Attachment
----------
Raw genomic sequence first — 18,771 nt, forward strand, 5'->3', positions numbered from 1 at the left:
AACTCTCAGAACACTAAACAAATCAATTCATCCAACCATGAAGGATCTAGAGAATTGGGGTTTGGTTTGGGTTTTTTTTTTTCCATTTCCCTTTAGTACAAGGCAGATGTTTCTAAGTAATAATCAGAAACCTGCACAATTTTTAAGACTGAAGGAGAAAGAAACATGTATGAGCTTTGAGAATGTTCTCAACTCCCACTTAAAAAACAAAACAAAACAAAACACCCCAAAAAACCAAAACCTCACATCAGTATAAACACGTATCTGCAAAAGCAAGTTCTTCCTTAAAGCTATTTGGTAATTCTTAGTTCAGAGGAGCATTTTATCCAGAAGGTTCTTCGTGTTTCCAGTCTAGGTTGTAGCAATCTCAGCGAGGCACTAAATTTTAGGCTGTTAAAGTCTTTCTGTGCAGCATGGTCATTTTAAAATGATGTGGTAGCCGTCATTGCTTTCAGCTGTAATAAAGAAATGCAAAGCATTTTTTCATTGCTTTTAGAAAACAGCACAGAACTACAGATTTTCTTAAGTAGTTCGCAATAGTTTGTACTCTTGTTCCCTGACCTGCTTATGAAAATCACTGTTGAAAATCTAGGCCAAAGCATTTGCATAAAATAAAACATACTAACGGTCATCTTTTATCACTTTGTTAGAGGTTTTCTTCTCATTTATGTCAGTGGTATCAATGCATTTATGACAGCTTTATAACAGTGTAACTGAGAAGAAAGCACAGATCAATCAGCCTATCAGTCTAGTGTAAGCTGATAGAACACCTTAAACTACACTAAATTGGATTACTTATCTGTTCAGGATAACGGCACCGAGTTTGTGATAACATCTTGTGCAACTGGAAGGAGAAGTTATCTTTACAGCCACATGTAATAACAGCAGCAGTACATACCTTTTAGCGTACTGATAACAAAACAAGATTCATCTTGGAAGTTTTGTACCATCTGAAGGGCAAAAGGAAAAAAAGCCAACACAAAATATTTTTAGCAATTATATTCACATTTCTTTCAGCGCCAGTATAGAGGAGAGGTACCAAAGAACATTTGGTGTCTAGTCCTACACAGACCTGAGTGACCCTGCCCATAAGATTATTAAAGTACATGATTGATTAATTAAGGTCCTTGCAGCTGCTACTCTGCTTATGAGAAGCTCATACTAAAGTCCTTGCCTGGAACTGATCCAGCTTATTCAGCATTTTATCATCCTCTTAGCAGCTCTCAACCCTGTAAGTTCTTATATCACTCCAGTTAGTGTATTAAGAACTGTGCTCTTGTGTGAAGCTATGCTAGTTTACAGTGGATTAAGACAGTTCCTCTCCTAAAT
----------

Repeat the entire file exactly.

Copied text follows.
Raw genomic sequence first — 18,771 nt, forward strand, 5'->3', positions numbered from 1 at the left:
AACTCTCAGAACACTAAACAAATCAATTCATCCAACCATGAAGGATCTAGAGAATTGGGGTTTGGTTTGGGTTTTTTTTTTTCCATTTCCCTTTAGTACAAGGCAGATGTTTCTAAGTAATAATCAGAAACCTGCACAATTTTTAAGACTGAAGGAGAAAGAAACATGTATGAGCTTTGAGAATGTTCTCAACTCCCACTTAAAAAACAAAACAAAACAAAACACCCCAAAAAACCAAAACCTCACATCAGTATAAACACGTATCTGCAAAAGCAAGTTCTTCCTTAAAGCTATTTGGTAATTCTTAGTTCAGAGGAGCATTTTATCCAGAAGGTTCTTCGTGTTTCCAGTCTAGGTTGTAGCAATCTCAGCGAGGCACTAAATTTTAGGCTGTTAAAGTCTTTCTGTGCAGCATGGTCATTTTAAAATGATGTGGTAGCCGTCATTGCTTTCAGCTGTAATAAAGAAATGCAAAGCATTTTTTCATTGCTTTTAGAAAACAGCACAGAACTACAGATTTTCTTAAGTAGTTCGCAATAGTTTGTACTCTTGTTCCCTGACCTGCTTATGAAAATCACTGTTGAAAATCTAGGCCAAAGCATTTGCATAAAATAAAACATACTAACGGTCATCTTTTATCACTTTGTTAGAGGTTTTCTTCTCATTTATGTCAGTGGTATCAATGCATTTATGACAGCTTTATAACAGTGTAACTGAGAAGAAAGCACAGATCAATCAGCCTATCAGTCTAGTGTAAGCTGATAGAACACCTTAAACTACACTAAATTGGATTACTTATCTGTTCAGGATAACGGCACCGAGTTTGTGATAACATCTTGTGCAACTGGAAGGAGAAGTTATCTTTACAGCCACATGTAATAACAGCAGCAGTACATACCTTTTAGCGTACTGATAACAAAACAAGATTCATCTTGGAAGTTTTGTACCATCTGAAGGGCAAAAGGAAAAAAAGCCAACACAAAATATTTTTAGCAATTATATTCACATTTCTTTCAGCGCCAGTATAGAGGAGAGGTACCAAAGAACATTTGGTGTCTAGTCCTACACAGACCTGAGTGACCCTGCCCATAAGATTATTAAAGTACATGATTGATTAATTAAGGTCCTTGCAGCTGCTACTCTGCTTATGAGAAGCTCATACTAAAGTCCTTGCCTGGAACTGATCCAGCTTATTCAGCATTTTATCATCCTCTTAGCAGCTCTCAACCCTGTAAGTTCTTATATCACTCCAGTTAGTGTATTAAGAACTGTGCTCTTGTGTGAAGCTATGCTAGTTTACAGTGGATTAAGACAGTTCCTCTCCTAAAT